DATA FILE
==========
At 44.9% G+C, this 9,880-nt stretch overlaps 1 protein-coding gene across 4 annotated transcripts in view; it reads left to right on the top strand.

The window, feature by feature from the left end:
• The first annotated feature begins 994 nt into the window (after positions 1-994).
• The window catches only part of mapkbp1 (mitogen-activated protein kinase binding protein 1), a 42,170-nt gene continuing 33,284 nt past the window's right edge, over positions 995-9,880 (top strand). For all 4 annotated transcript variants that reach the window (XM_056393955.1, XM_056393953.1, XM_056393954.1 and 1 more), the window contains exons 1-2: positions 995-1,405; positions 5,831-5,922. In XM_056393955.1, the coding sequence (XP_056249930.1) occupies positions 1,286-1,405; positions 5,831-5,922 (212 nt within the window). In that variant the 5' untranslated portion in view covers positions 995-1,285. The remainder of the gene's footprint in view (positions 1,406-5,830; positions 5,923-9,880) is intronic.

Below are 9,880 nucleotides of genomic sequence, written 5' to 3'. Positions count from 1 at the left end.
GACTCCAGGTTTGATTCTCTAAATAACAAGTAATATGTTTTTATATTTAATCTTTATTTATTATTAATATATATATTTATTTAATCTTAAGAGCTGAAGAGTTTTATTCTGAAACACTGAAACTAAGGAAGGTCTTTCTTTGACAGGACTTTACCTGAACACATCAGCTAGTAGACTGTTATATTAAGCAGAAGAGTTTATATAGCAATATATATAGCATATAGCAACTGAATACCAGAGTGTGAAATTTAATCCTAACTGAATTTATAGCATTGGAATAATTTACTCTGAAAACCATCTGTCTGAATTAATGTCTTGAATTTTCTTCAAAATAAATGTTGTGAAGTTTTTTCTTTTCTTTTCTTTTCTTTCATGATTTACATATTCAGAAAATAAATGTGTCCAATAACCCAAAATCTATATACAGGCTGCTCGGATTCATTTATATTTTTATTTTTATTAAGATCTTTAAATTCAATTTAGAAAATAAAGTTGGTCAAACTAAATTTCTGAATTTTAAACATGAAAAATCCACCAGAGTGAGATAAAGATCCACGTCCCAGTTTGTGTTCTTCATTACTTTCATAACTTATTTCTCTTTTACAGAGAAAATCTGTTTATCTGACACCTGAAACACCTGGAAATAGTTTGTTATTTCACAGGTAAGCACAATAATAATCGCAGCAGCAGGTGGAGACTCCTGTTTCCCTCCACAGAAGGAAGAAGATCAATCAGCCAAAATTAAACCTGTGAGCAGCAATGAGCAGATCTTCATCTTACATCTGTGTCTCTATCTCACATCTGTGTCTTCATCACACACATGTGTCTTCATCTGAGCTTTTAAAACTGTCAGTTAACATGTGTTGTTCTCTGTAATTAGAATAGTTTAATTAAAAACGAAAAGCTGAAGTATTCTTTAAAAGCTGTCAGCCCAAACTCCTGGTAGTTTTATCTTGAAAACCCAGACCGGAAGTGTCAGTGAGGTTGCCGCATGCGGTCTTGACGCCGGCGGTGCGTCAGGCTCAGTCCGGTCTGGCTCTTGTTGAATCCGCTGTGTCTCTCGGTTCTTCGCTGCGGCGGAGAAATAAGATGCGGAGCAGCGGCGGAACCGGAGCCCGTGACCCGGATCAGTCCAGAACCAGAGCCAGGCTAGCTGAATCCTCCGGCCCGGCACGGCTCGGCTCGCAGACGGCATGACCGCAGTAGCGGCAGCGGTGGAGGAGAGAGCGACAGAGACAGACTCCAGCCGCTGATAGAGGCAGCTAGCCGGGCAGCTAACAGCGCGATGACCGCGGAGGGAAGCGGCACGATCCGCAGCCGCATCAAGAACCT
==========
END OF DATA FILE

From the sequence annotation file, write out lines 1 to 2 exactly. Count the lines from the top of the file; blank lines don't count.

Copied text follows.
At 44.9% G+C, this 9,880-nt stretch overlaps 1 protein-coding gene across 4 annotated transcripts in view; it reads left to right on the top strand.

The window, feature by feature from the left end: